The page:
RICHMOND, Va. — A bill that would increase the amount of civil penalties the Virginia Department of Social Services could assess against an assisted living facility passed both chambers of the Virginia General Assembly unanimously on Wednesday. It now awaits a signature from the governor before becoming law.
The bill, SB 1191, was introduced by Senator Glen Sturtevant (R-Richmond) after a CBS 6 investigation into conditions at assisted living facilities in Virginia.
The bill would increase the maximum amount of fines DSS can impose on a facility from $10,000 every two years, to $10,000 every year.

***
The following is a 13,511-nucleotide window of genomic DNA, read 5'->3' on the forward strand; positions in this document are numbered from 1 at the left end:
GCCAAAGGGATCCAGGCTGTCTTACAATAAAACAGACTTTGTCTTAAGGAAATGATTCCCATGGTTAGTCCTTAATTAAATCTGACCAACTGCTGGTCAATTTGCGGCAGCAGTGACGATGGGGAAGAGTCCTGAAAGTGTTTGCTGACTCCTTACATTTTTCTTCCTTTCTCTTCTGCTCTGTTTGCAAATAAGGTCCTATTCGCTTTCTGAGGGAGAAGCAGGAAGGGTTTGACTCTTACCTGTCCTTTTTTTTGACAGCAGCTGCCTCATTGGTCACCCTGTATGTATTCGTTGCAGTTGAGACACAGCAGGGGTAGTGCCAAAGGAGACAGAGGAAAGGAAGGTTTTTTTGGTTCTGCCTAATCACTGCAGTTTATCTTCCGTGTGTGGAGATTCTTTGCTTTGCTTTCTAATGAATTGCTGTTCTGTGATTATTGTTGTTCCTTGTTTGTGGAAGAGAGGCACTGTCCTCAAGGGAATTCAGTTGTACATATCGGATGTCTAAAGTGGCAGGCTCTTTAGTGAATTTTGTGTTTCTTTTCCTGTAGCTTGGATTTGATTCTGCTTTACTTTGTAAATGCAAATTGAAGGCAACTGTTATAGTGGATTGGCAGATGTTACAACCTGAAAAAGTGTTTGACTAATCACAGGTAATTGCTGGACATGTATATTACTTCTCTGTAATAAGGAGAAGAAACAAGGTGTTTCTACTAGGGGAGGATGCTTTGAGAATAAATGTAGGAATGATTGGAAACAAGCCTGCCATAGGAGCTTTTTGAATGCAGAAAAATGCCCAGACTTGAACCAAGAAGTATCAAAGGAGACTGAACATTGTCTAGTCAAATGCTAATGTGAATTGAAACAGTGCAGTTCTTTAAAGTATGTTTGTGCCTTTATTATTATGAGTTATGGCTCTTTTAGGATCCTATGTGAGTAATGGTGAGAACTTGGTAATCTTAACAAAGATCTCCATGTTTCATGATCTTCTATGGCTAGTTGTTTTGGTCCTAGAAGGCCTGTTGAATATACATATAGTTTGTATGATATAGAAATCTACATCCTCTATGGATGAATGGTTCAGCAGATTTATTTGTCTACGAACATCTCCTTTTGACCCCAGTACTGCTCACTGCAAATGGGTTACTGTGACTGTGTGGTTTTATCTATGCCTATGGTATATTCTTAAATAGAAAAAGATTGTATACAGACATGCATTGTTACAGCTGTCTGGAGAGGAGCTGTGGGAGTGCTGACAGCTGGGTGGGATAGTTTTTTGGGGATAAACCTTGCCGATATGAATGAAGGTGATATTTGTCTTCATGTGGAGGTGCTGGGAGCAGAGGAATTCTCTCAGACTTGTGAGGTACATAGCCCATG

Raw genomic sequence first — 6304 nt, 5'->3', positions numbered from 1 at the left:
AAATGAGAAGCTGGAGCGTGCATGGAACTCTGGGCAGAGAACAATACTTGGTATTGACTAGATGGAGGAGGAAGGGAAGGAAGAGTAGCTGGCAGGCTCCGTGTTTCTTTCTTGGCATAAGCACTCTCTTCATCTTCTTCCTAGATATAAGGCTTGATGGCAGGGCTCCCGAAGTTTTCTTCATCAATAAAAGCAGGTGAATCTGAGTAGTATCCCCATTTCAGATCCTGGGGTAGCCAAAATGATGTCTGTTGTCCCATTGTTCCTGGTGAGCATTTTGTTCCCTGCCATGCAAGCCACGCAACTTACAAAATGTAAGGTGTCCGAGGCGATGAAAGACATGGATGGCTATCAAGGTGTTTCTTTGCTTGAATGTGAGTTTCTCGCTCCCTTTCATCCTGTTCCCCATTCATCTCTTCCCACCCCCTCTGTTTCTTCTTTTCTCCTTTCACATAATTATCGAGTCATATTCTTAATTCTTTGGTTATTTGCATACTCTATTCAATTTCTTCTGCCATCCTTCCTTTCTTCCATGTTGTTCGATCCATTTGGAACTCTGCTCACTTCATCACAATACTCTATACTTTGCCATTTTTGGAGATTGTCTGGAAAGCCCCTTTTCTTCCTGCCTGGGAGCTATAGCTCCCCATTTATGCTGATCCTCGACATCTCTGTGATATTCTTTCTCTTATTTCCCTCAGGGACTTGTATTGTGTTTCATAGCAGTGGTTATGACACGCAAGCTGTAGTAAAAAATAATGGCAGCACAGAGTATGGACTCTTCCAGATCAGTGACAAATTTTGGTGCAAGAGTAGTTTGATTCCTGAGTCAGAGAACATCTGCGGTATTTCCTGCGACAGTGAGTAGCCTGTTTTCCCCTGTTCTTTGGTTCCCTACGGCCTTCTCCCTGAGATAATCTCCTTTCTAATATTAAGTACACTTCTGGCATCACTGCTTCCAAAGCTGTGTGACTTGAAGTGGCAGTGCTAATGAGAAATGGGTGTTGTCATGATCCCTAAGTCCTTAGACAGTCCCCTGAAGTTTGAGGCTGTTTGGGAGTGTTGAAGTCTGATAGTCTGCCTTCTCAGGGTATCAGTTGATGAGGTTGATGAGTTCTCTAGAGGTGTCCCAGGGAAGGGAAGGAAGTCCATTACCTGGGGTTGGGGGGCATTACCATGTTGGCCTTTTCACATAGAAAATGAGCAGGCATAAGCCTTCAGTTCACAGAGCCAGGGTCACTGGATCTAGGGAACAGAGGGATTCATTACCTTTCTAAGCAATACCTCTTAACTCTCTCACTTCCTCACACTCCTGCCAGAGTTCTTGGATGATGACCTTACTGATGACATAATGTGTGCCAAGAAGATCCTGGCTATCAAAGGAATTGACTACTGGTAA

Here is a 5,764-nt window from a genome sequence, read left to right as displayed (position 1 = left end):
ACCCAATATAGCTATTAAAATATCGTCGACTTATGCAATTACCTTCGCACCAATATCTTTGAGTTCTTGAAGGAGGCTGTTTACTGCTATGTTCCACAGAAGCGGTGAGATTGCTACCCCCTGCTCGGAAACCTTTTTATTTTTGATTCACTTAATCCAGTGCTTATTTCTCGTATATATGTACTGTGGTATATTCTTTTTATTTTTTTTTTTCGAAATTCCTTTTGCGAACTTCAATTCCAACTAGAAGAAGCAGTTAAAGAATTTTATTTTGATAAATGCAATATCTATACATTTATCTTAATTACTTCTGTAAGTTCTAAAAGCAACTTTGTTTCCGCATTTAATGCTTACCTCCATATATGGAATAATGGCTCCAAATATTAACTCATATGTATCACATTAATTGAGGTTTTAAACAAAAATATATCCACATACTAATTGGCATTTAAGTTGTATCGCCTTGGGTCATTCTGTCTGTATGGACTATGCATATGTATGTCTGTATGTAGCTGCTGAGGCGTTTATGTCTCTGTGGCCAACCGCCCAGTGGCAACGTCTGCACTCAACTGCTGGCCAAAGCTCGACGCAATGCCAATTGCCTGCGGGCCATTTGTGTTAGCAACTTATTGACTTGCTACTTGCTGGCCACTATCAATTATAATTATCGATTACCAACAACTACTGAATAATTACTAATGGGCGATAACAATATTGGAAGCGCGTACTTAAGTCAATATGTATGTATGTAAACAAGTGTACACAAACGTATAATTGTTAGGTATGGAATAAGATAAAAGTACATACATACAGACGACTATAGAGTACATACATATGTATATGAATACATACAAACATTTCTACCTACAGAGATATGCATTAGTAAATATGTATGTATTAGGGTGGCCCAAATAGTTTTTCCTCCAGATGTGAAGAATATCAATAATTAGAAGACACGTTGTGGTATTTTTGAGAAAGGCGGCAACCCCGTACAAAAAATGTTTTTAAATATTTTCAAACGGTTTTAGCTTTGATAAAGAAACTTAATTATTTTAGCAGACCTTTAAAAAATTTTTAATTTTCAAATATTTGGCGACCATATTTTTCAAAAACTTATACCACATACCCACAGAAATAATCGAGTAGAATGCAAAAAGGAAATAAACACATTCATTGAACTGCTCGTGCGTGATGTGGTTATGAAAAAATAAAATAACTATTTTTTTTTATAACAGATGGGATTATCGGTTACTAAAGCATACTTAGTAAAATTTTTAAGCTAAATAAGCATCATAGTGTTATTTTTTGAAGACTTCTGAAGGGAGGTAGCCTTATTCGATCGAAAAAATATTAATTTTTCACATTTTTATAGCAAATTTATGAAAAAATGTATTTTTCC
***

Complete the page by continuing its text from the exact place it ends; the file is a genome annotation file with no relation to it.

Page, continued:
“I felt it important that we revise this part of the code, bring it up to what I consider to be modern standards,” Sturtevant said last month.
But advocates for changes at assisted living facilities (ALFs) in Virginia called the bill a good first step, but not enough.
“I just don’t think money penalties really mean anything to them, they’re companies, corporations,” Cathy Wilson, who has a friend living in a a memory care unit, said.
She would like to see legislators change a state rule that requires just two direct care staff members in a dementia unit no matter the number of residents.
Sturtevant, at the time, said that was something he would not support.
“We want to be able to give every facility the ability to meet the needs of their residents and patients without having undo government interference looking over the shoulder of these facilities,” he said.